Beatles remasters: the verdict

My first comment on the remasters is this:  I haven’t been able to buy them! 😦

It seems that EMI Canada underestimated the demand for the discs — which, after all, most of us already own. I was first in line at HMV (Rideau Centre, Ottawa) when the store opened on the big day. But all the units of the stereo set had been set aside for customers who pre-ordered. It was a similar story at a local, independent retailer (Compact Music). Likewise at the other HMVs I called, including an HMV in Winnipeg.

So I placed an order with Amazon.ca. They happily accepted my order, but they still haven’t shipped the set to me. In other words, Amazon.ca doesn’t have any product in stock, either. (The individual discs are available in stores — just not the complete set.)

Nonetheless, I am able to provide you with my verdict.

One of my friends was able to get his hands on a set in Toronto. Through him, I’ve had a chance to compare the 1987 release with the 2009 re-release. In my opinion, this CNET review is a little sceptical, but not completely unreasonable:

They’re good, but do the remastered Beatles CDs offer a big enough sonic improvement over the 1987 CDs to make them essential? Listening over my high-end, two-channel system they absolutely do! But are the differences large enough to show up over an iPod, car system, or computer speakers?

The 2009 remasters are louder than the 1987 versions, so a quick comparison might lead you to believe the remaster is “better” simply because it’s a little louder. And there’s more bass. So if you compare old and new adjust the volume of both CDs to make them the same. Then tell me what you hear.

[…] After I compensated for the volume differences between the 1987 and 2009 versions, the sound was nearly the same. And I was listening in a dead quiet room, add some background office or street noise and the differences would be even harder to hear.

Rather than buy the new Beatles CDs, buy better headphones or speakers. They would make the Beatles music you already own sound better.

I agree with a lot of the above, but I wouldn’t go so far as the reviewer does in the final sentence quoted.

Consider the following excerpt from “Glass Onion” (a track on the White Album). I have combined twelve seconds from the original CD, followed by twelve seconds from the remaster, returning to the original CD, then returning again to the remaster. You will notice a change in volume at the 12, 24, and 36 second marks (as the excerpt shifts back and forth between the 1987 release and the 2009 re-release):

(If you'd like to see the difference you've just heard, Pitchfork prepared an interesting series of waveforms, giving you a visual comparison. It's at the bottom of the review here.)

Using an old version of Cool Edit Pro, I amplified the segments of “Glass Onion” which needed it (i.e., the segments from the original, 1987 CD). When I had compensated for the volume difference, there was still a discernible difference in sound quality:  but it was subtle.

Other reviewers have criticized the 1987 CD sound as “thin” and overly “bright”. That’s where I notice a significant improvement in the 2009 re-release of “Glass Onion”. The bass, in particular, has a much richer bottom end. But the strings and the other instruments likewise have fuller, relatively well-rounded tones.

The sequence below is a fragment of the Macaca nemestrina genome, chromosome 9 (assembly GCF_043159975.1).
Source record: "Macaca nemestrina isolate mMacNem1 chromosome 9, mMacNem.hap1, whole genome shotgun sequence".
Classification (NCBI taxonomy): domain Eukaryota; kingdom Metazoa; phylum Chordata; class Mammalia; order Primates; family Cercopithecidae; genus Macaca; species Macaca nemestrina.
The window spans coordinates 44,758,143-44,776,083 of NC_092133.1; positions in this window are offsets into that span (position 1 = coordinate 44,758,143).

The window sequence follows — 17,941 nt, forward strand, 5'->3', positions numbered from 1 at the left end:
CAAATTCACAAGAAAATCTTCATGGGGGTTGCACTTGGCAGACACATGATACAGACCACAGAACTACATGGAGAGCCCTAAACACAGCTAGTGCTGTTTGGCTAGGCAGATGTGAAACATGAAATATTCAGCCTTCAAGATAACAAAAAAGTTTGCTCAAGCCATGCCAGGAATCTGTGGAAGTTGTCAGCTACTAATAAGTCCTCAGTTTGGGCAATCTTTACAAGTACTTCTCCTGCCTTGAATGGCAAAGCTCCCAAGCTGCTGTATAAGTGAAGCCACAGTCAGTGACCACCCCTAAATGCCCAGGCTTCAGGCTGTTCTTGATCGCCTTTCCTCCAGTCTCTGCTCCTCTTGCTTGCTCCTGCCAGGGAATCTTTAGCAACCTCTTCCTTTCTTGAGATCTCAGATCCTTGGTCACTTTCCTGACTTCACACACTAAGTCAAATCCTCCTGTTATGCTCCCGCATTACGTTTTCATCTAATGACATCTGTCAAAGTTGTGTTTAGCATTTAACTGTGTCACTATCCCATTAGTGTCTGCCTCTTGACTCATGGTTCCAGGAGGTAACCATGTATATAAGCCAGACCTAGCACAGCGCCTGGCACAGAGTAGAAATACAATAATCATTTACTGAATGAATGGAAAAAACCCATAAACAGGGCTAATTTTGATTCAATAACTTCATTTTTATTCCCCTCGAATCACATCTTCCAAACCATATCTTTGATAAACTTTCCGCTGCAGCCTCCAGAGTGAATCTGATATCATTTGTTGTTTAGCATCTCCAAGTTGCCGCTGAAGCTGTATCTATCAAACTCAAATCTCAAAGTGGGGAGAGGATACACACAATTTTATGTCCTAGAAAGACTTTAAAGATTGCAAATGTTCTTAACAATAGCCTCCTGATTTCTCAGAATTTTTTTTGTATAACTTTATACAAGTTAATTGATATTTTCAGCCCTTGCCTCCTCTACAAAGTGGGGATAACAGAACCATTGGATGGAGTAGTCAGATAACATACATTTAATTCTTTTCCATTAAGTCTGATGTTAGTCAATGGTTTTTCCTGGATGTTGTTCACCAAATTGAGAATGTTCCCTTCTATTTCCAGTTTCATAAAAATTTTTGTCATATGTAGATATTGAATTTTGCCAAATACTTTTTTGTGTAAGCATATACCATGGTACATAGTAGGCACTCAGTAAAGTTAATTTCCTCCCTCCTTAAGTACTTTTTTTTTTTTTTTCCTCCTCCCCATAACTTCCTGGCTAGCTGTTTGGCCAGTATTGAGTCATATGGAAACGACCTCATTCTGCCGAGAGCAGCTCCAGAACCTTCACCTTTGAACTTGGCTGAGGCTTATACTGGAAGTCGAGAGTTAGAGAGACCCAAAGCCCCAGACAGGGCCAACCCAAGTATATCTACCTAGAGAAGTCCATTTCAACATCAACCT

I’m not going to post the other version of the excerpt, with the volume corrected, because I don’t think it would be a fair comparison. You would be listening to a streamed version, over your computer speakers, and you probably wouldn’t perceive the difference.

Which probably tells you something, all by itself. The difference is not that dramatic, or presumably you could perceive it even over computer speakers (as you can with the increased volume, above).

My bottom line:

  • Yes, there’s an improvement in sound quality. The increased volume, all by itself, counts for a lot, in my opinion. Especially if you typically listen to a bunch of different artists in “shuffle” mode. The Beatles will hold their own better with this louder re-release.
     
  • Even after compensating for the lower volume of the 1987 release — if you listen closely, there’s a discernible difference in sound quality. The problem of the “thin”, overly “bright” sound of the 1987 CDs has been corrected.1
     
  • However, to a casual listener, the difference might not be enough to warrant the investment in the 2009 re-releases. Perhaps you should limit your investment by buying only your favourite discs.

Personally, I’m still eagerly awaiting my shipment of the entire set from Amazon.ca. Arguably, this is the finest music made in my lifetime, and the sonic difference is significant enough to be worth it to me.

~~~~~~~~~~~~~
1LP enthusiasts will be thrilled by CNET’s bottom line:

The good news is just how close the LP and CD sound! Switching back and forth between my VPI Classic turntable and Ayre C-5 Evolution SACD/DVD-A player, the sound was remarkably similar! Yes, the LP might be a tad warmer and more full bodied, but I had to really focus to hear significant differences.

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2 Comments (+add yours?)

  1. aaron
    Sep 21, 2009 @ 17:24:23

    Thanks for your thoughts Stephen. I’ve pretty much reached the conclusion to pass on this purchase. I have no doubt that there’s a difference, but given the infrequency with which I listen to music on my stereo these days, instead using my jukebox, I just can’t justify buying the new set.

    Enjoy!

    Reply

  2. Mike Hunt
    Jul 25, 2012 @ 19:50:18

    Mike Hunt approves of this.

    Reply

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